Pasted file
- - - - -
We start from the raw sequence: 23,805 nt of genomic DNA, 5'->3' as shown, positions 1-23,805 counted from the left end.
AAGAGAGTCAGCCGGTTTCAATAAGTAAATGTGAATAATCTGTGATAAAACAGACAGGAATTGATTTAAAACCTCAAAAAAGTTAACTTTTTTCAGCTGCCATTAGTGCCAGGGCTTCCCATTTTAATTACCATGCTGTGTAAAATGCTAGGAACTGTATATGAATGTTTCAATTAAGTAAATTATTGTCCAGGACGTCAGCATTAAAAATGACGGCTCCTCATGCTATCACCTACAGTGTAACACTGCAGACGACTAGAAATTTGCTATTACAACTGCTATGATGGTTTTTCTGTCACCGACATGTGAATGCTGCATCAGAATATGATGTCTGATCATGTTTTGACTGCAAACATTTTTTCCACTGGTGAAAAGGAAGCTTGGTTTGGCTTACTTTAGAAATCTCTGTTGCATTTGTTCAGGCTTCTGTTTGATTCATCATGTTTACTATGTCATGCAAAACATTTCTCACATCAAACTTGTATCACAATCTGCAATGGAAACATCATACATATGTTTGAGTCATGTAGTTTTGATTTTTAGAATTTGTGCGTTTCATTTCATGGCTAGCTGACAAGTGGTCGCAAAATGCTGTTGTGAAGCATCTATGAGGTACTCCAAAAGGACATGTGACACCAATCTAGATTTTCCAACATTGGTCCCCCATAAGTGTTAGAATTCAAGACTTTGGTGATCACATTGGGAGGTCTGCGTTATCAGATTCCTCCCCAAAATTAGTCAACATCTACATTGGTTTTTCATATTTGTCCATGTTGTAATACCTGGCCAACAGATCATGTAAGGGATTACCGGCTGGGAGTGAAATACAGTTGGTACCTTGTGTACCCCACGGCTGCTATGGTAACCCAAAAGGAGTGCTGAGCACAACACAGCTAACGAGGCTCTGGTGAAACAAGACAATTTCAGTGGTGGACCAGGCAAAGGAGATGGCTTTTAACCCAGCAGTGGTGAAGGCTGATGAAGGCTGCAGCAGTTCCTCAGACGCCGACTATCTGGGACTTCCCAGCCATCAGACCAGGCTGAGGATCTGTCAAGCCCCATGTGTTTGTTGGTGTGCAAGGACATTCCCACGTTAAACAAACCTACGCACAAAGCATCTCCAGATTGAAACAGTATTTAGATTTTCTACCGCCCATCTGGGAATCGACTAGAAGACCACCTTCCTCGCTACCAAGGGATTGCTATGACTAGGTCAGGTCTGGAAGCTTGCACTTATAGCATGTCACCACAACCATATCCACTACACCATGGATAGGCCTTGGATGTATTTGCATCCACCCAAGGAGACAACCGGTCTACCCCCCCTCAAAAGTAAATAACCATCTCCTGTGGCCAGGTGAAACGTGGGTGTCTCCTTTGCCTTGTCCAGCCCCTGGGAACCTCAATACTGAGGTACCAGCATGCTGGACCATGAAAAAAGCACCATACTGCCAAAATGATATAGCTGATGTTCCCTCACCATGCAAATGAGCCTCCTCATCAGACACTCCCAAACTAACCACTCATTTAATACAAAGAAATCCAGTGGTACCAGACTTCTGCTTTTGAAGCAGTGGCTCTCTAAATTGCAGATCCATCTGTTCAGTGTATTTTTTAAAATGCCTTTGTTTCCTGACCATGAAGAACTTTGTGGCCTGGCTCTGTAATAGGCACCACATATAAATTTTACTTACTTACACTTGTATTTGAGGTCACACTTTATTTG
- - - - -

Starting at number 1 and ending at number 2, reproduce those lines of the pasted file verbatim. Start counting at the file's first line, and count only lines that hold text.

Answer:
We start from the raw sequence: 23,805 nt of genomic DNA, 5'->3' as shown, positions 1-23,805 counted from the left end.
AAGAGAGTCAGCCGGTTTCAATAAGTAAATGTGAATAATCTGTGATAAAACAGACAGGAATTGATTTAAAACCTCAAAAAAGTTAACTTTTTTCAGCTGCCATTAGTGCCAGGGCTTCCCATTTTAATTACCATGCTGTGTAAAATGCTAGGAACTGTATATGAATGTTTCAATTAAGTAAATTATTGTCCAGGACGTCAGCATTAAAAATGACGGCTCCTCATGCTATCACCTACAGTGTAACACTGCAGACGACTAGAAATTTGCTATTACAACTGCTATGATGGTTTTTCTGTCACCGACATGTGAATGCTGCATCAGAATATGATGTCTGATCATGTTTTGACTGCAAACATTTTTTCCACTGGTGAAAAGGAAGCTTGGTTTGGCTTACTTTAGAAATCTCTGTTGCATTTGTTCAGGCTTCTGTTTGATTCATCATGTTTACTATGTCATGCAAAACATTTCTCACATCAAACTTGTATCACAATCTGCAATGGAAACATCATACATATGTTTGAGTCATGTAGTTTTGATTTTTAGAATTTGTGCGTTTCATTTCATGGCTAGCTGACAAGTGGTCGCAAAATGCTGTTGTGAAGCATCTATGAGGTACTCCAAAAGGACATGTGACACCAATCTAGATTTTCCAACATTGGTCCCCCATAAGTGTTAGAATTCAAGACTTTGGTGATCACATTGGGAGGTCTGCGTTATCAGATTCCTCCCCAAAATTAGTCAACATCTACATTGGTTTTTCATATTTGTCCATGTTGTAATACCTGGCCAACAGATCATGTAAGGGATTACCGGCTGGGAGTGAAATACAGTTGGTACCTTGTGTACCCCACGGCTGCTATGGTAACCCAAAAGGAGTGCTGAGCACAACACAGCTAACGAGGCTCTGGTGAAACAAGACAATTTCAGTGGTGGACCAGGCAAAGGAGATGGCTTTTAACCCAGCAGTGGTGAAGGCTGATGAAGGCTGCAGCAGTTCCTCAGACGCCGACTATCTGGGACTTCCCAGCCATCAGACCAGGCTGAGGATCTGTCAAGCCCCATGTGTTTGTTGGTGTGCAAGGACATTCCCACGTTAAACAAACCTACGCACAAAGCATCTCCAGATTGAAACAGTATTTAGATTTTCTACCGCCCATCTGGGAATCGACTAGAAGACCACCTTCCTCGCTACCAAGGGATTGCTATGACTAGGTCAGGTCTGGAAGCTTGCACTTATAGCATGTCACCACAACCATATCCACTACACCATGGATAGGCCTTGGATGTATTTGCATCCACCCAAGGAGACAACCGGTCTACCCCCCCTCAAAAGTAAATAACCATCTCCTGTGGCCAGGTGAAACGTGGGTGTCTCCTTTGCCTTGTCCAGCCCCTGGGAACCTCAATACTGAGGTACCAGCATGCTGGACCATGAAAAAAGCACCATACTGCCAAAATGATATAGCTGATGTTCCCTCACCATGCAAATGAGCCTCCTCATCAGACACTCCCAAACTAACCACTCATTTAATACAAAGAAATCCAGTGGTACCAGACTTCTGCTTTTGAAGCAGTGGCTCTCTAAATTGCAGATCCATCTGTTCAGTGTATTTTTTAAAATGCCTTTGTTTCCTGACCATGAAGAACTTTGTGGCCTGGCTCTGTAATAGGCACCACATATAAATTTTACTTACTTACACTTGTATTTGAGGTCACACTTTATTTG